Humility in the face of others, at every level, who know more than you about "the way things really are."
Having bitten your tongue on a thousand occasions—and listened, really really listened. (And been constantly delighted when, as a result, you invariably learned something new and invariably increased your connection with the speaker.)
Unalloyed pleasure in being informed of the fallaciousness of your beliefs by someone 15 years your junior and several rungs below you on the hierarchical ladder.
Selflessness. (A sterling reputation as "a guy always willing to help out with alacrity despite personal cost.")
As thoughtful and respectful, or more so, toward thine "enemies" as toward friends and supporters.
Always and relentlessly put at the top of your list/any list being first and foremost "of service" to your internal and external constituents. (Employees/Peers/ Customers/Vendors/Community.)
Having treated the term "servant leadership" as holy writ. (And "preached" "servant leadership" to others—new "non-managerial" hire or old pro, age 18 or 48.)
Having created the sort of workplaces you'd like your kids to inhabit. (Explicitly conscious of this "Would I want my kids to work here?" litmus test.)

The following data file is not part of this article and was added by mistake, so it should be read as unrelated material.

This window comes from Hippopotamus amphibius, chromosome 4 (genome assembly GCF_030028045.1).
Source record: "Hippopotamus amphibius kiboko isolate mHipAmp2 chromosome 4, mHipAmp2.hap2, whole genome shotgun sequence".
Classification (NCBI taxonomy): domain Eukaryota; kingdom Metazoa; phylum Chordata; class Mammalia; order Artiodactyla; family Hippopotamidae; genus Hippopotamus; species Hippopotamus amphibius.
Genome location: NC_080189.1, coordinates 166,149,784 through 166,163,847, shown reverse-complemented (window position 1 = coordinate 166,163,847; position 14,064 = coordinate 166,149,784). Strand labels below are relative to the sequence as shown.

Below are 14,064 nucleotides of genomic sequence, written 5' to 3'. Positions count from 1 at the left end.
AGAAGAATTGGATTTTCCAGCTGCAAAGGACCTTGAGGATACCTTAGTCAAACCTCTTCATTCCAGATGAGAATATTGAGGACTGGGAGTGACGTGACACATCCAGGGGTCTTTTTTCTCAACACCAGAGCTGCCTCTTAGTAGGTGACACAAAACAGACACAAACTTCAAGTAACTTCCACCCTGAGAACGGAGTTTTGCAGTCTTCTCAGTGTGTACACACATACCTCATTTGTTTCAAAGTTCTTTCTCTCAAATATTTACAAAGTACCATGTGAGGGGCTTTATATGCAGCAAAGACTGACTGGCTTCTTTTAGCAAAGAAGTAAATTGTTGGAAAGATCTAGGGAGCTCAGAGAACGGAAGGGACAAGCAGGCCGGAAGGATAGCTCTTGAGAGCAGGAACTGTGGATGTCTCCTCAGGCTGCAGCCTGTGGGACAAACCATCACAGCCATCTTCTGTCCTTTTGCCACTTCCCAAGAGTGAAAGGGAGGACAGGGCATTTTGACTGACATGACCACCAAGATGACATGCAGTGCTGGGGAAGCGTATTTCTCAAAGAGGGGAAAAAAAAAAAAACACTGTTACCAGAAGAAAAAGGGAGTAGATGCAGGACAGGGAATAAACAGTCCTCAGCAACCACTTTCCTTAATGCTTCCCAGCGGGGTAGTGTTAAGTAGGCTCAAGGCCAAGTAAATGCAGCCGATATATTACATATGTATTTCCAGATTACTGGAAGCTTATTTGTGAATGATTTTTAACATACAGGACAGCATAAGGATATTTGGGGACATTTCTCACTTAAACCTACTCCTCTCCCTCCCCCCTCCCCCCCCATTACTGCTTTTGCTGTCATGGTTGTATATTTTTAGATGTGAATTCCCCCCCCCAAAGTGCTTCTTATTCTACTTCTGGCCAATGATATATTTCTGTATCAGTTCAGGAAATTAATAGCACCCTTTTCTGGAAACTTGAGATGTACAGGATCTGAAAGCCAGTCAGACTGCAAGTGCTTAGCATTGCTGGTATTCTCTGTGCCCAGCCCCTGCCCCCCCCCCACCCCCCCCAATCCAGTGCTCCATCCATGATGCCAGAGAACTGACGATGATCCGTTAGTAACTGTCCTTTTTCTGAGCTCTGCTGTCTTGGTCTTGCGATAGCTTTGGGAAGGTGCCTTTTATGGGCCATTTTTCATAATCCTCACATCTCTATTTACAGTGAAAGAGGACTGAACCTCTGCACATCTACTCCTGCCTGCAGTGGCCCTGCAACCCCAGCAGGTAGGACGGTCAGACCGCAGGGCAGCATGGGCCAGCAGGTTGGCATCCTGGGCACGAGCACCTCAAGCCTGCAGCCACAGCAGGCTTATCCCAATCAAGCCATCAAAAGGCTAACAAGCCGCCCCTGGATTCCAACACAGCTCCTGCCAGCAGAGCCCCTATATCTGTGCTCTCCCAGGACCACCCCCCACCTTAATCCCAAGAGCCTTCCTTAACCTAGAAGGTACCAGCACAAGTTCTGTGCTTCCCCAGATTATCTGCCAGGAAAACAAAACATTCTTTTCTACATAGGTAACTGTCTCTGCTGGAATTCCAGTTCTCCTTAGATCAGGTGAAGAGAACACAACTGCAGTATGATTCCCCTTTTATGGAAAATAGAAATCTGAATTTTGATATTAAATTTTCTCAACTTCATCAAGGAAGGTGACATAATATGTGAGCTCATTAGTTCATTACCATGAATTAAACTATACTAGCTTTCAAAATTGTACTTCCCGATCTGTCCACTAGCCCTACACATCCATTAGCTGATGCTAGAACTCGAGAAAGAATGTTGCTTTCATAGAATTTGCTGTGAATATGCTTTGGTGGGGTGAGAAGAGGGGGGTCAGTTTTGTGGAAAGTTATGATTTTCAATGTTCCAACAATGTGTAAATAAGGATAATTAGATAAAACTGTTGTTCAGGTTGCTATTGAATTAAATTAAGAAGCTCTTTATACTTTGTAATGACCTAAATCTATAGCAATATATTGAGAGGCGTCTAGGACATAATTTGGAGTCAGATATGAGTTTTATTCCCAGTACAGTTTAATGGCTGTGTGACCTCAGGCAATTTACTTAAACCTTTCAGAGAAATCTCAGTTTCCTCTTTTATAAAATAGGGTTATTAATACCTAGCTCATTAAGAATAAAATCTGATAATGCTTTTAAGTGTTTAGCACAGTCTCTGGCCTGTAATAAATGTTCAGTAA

A "certifiable" "nut" about quality and safety and integrity. (More or less regardless of any costs.)
A notable few circumstances where you resigned rather than compromise your bedrock beliefs.
Perfectionism just short of the paralyzing variety.
A self- and relentlessly enforced group standard of "EXCELLENCE-in-all-we-do"/"EXCELLENCE in our behavior toward one another."
In video number 42 from The Little BIG Things Video Series, Tom shares the secret of Excellence according to Tom Watson, founder of IBM.
You can find the video in the right column of the front page of tompeters.com or you can watch the video on YouTube. [Time: 1 minute, 49 seconds] You can also download a PDF transcript of the video's content: Excellence: Thoughts on Tom Watson.
Herewith for your amusement* ...
(*Okay, "amusement," but I'm rather happy with this set.)
It's time for two new sections in The Little BIG Things Synopsis Series. The next two sections in The Little BIG Things: 163 Ways to Pursue Excellence are titled "Special Section: Guru Gaffes" and "Crisis." "Guru Gaffes" is a reality check and assault on business jargon. "Crisis" offers some new ground rules for business.
What we're talking about on the front page.
Before blogging became all the rage, Tom was posting book reviews and Observations (essentially early blog posts) to this site. You can find the archives below.
What we're talking about
on the front page.